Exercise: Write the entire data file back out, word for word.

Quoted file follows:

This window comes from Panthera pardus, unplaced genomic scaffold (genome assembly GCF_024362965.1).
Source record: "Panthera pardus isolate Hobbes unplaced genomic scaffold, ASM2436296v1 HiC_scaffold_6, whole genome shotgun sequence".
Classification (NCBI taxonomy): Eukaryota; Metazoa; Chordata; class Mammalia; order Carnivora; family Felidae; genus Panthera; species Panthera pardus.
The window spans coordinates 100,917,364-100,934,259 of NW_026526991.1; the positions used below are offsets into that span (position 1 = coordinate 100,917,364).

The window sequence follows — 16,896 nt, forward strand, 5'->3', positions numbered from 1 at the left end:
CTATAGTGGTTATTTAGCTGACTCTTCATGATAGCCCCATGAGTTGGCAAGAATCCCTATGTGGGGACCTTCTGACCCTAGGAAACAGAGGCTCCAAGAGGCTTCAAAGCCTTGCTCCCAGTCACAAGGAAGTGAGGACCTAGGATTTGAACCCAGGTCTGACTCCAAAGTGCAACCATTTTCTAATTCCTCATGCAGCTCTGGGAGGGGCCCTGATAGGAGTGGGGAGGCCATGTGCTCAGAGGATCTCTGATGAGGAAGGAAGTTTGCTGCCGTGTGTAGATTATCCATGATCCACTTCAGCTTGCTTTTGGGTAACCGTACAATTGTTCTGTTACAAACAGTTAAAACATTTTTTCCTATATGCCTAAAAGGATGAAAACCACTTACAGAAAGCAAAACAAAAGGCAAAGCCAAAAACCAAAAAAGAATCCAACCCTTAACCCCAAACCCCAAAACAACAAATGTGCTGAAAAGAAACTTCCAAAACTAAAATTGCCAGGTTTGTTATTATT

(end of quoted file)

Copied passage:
This window comes from Panthera pardus, unplaced genomic scaffold (genome assembly GCF_024362965.1).
Source record: "Panthera pardus isolate Hobbes unplaced genomic scaffold, ASM2436296v1 HiC_scaffold_6, whole genome shotgun sequence".
Classification (NCBI taxonomy): Eukaryota; Metazoa; Chordata; class Mammalia; order Carnivora; family Felidae; genus Panthera; species Panthera pardus.
The window spans coordinates 100,917,364-100,934,259 of NW_026526991.1; the positions used below are offsets into that span (position 1 = coordinate 100,917,364).

The window sequence follows — 16,896 nt, forward strand, 5'->3', positions numbered from 1 at the left end:
CTATAGTGGTTATTTAGCTGACTCTTCATGATAGCCCCATGAGTTGGCAAGAATCCCTATGTGGGGACCTTCTGACCCTAGGAAACAGAGGCTCCAAGAGGCTTCAAAGCCTTGCTCCCAGTCACAAGGAAGTGAGGACCTAGGATTTGAACCCAGGTCTGACTCCAAAGTGCAACCATTTTCTAATTCCTCATGCAGCTCTGGGAGGGGCCCTGATAGGAGTGGGGAGGCCATGTGCTCAGAGGATCTCTGATGAGGAAGGAAGTTTGCTGCCGTGTGTAGATTATCCATGATCCACTTCAGCTTGCTTTTGGGTAACCGTACAATTGTTCTGTTACAAACAGTTAAAACATTTTTTCCTATATGCCTAAAAGGATGAAAACCACTTACAGAAAGCAAAACAAAAGGCAAAGCCAAAAACCAAAAAAGAATCCAACCCTTAACCCCAAACCCCAAAACAACAAATGTGCTGAAAAGAAACTTCCAAAACTAAAATTGCCAGGTTTGTTATTATT